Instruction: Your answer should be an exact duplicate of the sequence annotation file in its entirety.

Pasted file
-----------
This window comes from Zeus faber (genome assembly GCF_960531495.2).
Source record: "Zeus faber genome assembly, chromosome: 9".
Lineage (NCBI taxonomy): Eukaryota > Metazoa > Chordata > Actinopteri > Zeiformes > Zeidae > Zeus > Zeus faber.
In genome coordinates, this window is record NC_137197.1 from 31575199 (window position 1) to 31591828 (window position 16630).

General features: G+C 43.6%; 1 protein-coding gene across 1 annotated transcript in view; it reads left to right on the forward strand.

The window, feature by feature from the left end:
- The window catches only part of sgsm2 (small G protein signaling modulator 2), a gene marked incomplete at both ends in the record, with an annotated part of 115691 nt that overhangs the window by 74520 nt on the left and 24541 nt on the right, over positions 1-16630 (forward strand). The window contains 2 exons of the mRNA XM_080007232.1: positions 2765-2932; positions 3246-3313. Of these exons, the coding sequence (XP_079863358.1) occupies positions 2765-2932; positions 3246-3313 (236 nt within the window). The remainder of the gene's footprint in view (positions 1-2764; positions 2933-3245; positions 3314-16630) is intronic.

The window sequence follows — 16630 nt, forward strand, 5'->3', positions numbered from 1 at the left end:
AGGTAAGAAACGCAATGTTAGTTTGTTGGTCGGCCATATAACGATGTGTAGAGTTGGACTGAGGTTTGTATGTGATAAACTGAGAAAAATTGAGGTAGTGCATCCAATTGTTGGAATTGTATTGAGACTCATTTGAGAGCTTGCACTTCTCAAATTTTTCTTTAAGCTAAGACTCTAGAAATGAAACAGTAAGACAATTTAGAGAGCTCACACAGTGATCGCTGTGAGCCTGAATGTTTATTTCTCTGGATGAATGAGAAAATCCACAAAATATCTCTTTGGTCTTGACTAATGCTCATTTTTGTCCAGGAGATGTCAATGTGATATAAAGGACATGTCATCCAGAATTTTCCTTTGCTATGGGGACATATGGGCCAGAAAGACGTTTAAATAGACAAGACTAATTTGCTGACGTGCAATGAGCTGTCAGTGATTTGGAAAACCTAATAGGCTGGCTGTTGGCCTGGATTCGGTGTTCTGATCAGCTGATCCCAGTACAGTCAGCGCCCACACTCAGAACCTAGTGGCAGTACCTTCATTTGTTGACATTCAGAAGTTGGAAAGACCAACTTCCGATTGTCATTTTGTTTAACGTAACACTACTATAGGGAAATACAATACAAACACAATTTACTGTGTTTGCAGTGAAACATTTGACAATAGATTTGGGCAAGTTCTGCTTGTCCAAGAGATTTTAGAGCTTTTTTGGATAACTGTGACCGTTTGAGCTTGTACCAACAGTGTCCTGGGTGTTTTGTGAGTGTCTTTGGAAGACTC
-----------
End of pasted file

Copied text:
This window comes from Zeus faber (genome assembly GCF_960531495.2).
Source record: "Zeus faber genome assembly, chromosome: 9".
Lineage (NCBI taxonomy): Eukaryota > Metazoa > Chordata > Actinopteri > Zeiformes > Zeidae > Zeus > Zeus faber.
In genome coordinates, this window is record NC_137197.1 from 31575199 (window position 1) to 31591828 (window position 16630).

General features: G+C 43.6%; 1 protein-coding gene across 1 annotated transcript in view; it reads left to right on the forward strand.

The window, feature by feature from the left end:
- The window catches only part of sgsm2 (small G protein signaling modulator 2), a gene marked incomplete at both ends in the record, with an annotated part of 115691 nt that overhangs the window by 74520 nt on the left and 24541 nt on the right, over positions 1-16630 (forward strand). The window contains 2 exons of the mRNA XM_080007232.1: positions 2765-2932; positions 3246-3313. Of these exons, the coding sequence (XP_079863358.1) occupies positions 2765-2932; positions 3246-3313 (236 nt within the window). The remainder of the gene's footprint in view (positions 1-2764; positions 2933-3245; positions 3314-16630) is intronic.

The window sequence follows — 16630 nt, forward strand, 5'->3', positions numbered from 1 at the left end:
AGGTAAGAAACGCAATGTTAGTTTGTTGGTCGGCCATATAACGATGTGTAGAGTTGGACTGAGGTTTGTATGTGATAAACTGAGAAAAATTGAGGTAGTGCATCCAATTGTTGGAATTGTATTGAGACTCATTTGAGAGCTTGCACTTCTCAAATTTTTCTTTAAGCTAAGACTCTAGAAATGAAACAGTAAGACAATTTAGAGAGCTCACACAGTGATCGCTGTGAGCCTGAATGTTTATTTCTCTGGATGAATGAGAAAATCCACAAAATATCTCTTTGGTCTTGACTAATGCTCATTTTTGTCCAGGAGATGTCAATGTGATATAAAGGACATGTCATCCAGAATTTTCCTTTGCTATGGGGACATATGGGCCAGAAAGACGTTTAAATAGACAAGACTAATTTGCTGACGTGCAATGAGCTGTCAGTGATTTGGAAAACCTAATAGGCTGGCTGTTGGCCTGGATTCGGTGTTCTGATCAGCTGATCCCAGTACAGTCAGCGCCCACACTCAGAACCTAGTGGCAGTACCTTCATTTGTTGACATTCAGAAGTTGGAAAGACCAACTTCCGATTGTCATTTTGTTTAACGTAACACTACTATAGGGAAATACAATACAAACACAATTTACTGTGTTTGCAGTGAAACATTTGACAATAGATTTGGGCAAGTTCTGCTTGTCCAAGAGATTTTAGAGCTTTTTTGGATAACTGTGACCGTTTGAGCTTGTACCAACAGTGTCCTGGGTGTTTTGTGAGTGTCTTTGGAAGACTC